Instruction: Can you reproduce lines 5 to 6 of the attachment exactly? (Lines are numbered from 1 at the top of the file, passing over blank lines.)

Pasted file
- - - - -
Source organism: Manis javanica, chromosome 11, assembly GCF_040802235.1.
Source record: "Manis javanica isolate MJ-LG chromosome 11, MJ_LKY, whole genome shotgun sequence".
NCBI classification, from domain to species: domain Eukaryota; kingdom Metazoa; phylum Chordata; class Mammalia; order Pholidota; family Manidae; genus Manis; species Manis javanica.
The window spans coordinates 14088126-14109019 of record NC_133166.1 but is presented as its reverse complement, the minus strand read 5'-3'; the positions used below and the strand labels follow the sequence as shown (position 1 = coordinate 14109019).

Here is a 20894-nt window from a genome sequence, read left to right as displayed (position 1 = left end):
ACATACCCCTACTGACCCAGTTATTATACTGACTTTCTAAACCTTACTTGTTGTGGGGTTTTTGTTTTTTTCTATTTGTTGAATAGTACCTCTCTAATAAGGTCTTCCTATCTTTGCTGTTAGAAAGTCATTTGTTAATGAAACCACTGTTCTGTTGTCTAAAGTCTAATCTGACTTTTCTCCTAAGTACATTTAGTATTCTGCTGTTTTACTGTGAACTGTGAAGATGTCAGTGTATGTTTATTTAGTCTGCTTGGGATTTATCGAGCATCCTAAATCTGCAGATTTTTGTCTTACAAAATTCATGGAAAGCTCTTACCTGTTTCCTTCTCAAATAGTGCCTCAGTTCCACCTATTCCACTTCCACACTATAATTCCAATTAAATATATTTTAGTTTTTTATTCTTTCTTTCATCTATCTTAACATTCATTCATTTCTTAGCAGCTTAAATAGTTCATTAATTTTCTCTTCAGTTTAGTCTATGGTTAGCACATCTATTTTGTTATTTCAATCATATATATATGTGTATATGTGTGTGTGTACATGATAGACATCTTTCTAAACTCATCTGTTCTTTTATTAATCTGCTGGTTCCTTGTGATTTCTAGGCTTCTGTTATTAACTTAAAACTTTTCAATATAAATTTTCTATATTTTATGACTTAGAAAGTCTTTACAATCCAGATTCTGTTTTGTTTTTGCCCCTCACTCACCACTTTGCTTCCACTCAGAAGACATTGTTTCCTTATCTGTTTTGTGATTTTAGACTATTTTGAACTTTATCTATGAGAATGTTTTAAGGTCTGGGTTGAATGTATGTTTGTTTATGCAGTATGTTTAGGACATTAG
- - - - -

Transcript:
Here is a 20894-nt window from a genome sequence, read left to right as displayed (position 1 = left end):
ACATACCCCTACTGACCCAGTTATTATACTGACTTTCTAAACCTTACTTGTTGTGGGGTTTTTGTTTTTTTCTATTTGTTGAATAGTACCTCTCTAATAAGGTCTTCCTATCTTTGCTGTTAGAAAGTCATTTGTTAATGAAACCACTGTTCTGTTGTCTAAAGTCTAATCTGACTTTTCTCCTAAGTACATTTAGTATTCTGCTGTTTTACTGTGAACTGTGAAGATGTCAGTGTATGTTTATTTAGTCTGCTTGGGATTTATCGAGCATCCTAAATCTGCAGATTTTTGTCTTACAAAATTCATGGAAAGCTCTTACCTGTTTCCTTCTCAAATAGTGCCTCAGTTCCACCTATTCCACTTCCACACTATAATTCCAATTAAATATATTTTAGTTTTTTATTCTTTCTTTCATCTATCTTAACATTCATTCATTTCTTAGCAGCTTAAATAGTTCATTAATTTTCTCTTCAGTTTAGTCTATGGTTAGCACATCTATTTTGTTATTTCAATCATATATATATGTGTATATGTGTGTGTGTACATGATAGACATCTTTCTAAACTCATCTGTTCTTTTATTAATCTGCTGGTTCCTTGTGATTTCTAGGCTTCTGTTATTAACTTAAAACTTTTCAATATAAATTTTCTATATTTTATGACTTAGAAAGTCTTTACAATCCAGATTCTGTTTTGTTTTTGCCCCTCACTCACCACTTTGCTTCCACTCAGAAGACATTGTTTCCTTATCTGTTTTGTGATTTTAGACTATTTTGAACTTTATCTATGAGAATGTTTTAAGGTCTGGGTTGAATGTATGTTTGTTTATGCAGTATGTTTAGGACATTAG